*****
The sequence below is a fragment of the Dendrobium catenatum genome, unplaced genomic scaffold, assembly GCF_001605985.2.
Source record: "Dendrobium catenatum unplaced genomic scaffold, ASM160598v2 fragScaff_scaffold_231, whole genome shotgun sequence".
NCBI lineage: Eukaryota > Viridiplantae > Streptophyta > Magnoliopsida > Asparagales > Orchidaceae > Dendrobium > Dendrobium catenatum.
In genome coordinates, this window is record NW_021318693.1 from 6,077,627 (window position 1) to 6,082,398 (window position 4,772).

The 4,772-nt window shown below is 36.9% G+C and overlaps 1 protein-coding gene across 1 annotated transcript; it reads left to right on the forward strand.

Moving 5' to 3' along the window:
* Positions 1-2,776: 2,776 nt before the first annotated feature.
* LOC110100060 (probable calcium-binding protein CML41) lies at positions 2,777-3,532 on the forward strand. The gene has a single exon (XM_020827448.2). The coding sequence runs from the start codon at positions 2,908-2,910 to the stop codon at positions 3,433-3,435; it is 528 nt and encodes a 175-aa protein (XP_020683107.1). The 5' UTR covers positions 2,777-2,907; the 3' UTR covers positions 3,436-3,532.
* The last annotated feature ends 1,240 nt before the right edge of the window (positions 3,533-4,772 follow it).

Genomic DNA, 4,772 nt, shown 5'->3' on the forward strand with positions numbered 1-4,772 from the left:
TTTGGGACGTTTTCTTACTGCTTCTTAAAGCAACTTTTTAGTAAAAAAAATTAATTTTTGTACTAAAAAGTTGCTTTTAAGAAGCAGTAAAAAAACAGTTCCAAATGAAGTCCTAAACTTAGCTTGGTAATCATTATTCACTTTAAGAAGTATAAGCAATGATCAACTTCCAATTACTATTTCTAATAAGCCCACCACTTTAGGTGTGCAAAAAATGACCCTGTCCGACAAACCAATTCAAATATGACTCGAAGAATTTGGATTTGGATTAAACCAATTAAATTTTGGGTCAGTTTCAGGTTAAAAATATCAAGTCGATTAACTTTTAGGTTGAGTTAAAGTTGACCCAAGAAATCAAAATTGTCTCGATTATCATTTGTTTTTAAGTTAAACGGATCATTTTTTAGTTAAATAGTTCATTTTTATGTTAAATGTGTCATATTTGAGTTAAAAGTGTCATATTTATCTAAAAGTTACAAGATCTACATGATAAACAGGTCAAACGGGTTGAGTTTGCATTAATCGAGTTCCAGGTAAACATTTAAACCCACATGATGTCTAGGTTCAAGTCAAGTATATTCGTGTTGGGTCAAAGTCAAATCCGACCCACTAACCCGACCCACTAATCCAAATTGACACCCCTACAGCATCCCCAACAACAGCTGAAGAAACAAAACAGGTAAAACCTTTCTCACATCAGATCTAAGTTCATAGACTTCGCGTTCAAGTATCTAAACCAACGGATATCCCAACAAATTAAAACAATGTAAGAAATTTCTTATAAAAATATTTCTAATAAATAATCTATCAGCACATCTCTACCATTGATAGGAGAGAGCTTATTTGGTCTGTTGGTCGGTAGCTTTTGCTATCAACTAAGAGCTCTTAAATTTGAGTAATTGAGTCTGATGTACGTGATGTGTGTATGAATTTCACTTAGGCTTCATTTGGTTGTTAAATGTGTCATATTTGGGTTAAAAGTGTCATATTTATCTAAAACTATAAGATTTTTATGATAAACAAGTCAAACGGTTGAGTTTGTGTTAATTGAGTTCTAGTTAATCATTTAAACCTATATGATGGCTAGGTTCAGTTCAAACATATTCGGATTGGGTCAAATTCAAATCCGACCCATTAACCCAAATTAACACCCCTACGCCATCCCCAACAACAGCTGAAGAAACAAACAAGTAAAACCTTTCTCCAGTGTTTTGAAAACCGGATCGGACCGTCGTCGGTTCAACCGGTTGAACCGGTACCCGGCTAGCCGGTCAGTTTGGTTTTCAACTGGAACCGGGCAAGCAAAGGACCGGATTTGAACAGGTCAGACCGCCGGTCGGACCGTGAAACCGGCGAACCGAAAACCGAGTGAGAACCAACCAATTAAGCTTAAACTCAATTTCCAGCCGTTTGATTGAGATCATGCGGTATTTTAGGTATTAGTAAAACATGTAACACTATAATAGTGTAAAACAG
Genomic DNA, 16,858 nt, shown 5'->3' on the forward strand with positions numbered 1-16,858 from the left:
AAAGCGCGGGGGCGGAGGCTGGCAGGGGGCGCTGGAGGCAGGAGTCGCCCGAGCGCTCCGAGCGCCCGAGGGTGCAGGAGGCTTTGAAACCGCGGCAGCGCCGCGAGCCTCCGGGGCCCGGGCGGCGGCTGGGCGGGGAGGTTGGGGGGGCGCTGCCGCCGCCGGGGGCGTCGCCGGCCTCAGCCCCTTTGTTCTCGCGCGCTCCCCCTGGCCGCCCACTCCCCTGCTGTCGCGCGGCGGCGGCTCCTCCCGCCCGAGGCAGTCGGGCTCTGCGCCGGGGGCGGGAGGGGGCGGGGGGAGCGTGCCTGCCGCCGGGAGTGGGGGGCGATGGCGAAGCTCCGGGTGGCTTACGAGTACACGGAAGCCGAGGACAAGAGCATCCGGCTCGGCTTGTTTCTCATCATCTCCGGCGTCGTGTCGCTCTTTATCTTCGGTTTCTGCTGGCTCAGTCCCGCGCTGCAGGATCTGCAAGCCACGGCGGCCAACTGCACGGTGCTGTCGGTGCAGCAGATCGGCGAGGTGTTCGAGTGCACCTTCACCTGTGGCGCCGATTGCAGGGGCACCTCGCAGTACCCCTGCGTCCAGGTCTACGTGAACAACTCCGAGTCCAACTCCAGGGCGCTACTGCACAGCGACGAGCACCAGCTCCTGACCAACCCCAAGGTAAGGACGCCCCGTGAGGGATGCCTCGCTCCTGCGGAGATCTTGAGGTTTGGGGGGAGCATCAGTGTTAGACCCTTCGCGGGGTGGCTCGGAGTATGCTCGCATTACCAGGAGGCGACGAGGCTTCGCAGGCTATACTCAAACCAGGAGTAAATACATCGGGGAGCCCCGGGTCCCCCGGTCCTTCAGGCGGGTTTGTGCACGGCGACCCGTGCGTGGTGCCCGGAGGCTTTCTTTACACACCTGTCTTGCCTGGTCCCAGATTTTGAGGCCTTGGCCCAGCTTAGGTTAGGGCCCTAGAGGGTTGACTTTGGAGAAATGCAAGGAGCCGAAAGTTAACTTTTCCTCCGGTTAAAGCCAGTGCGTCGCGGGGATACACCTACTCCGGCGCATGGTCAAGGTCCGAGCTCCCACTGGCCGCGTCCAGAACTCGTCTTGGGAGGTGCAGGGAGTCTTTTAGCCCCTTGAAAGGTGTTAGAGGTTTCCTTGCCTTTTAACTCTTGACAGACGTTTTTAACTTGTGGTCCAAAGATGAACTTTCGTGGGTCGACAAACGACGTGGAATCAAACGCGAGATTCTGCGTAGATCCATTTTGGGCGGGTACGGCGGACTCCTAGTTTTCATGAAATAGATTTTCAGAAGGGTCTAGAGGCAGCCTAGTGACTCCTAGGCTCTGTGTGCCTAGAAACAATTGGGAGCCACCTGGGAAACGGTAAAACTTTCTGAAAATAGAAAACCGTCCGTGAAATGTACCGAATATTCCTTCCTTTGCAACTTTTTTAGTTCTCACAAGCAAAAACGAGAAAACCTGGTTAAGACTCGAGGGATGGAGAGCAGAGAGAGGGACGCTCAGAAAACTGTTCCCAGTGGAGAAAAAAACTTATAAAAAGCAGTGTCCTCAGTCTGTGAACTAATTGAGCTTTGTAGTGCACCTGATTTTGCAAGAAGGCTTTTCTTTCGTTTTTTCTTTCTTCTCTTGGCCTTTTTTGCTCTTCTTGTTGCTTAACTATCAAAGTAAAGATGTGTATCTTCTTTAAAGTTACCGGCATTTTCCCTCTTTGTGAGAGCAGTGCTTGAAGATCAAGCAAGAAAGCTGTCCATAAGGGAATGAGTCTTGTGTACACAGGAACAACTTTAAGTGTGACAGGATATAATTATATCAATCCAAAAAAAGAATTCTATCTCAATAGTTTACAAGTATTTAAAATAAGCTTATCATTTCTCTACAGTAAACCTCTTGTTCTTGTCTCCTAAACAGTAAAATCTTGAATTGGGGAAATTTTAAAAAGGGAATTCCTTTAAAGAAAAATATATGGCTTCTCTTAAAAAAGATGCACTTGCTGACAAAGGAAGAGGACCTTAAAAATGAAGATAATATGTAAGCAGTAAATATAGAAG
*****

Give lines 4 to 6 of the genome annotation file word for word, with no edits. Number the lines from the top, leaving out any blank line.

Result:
In genome coordinates, this window is record NW_021318693.1 from 6,077,627 (window position 1) to 6,082,398 (window position 4,772).

The 4,772-nt window shown below is 36.9% G+C and overlaps 1 protein-coding gene across 1 annotated transcript; it reads left to right on the forward strand.

Moving 5' to 3' along the window: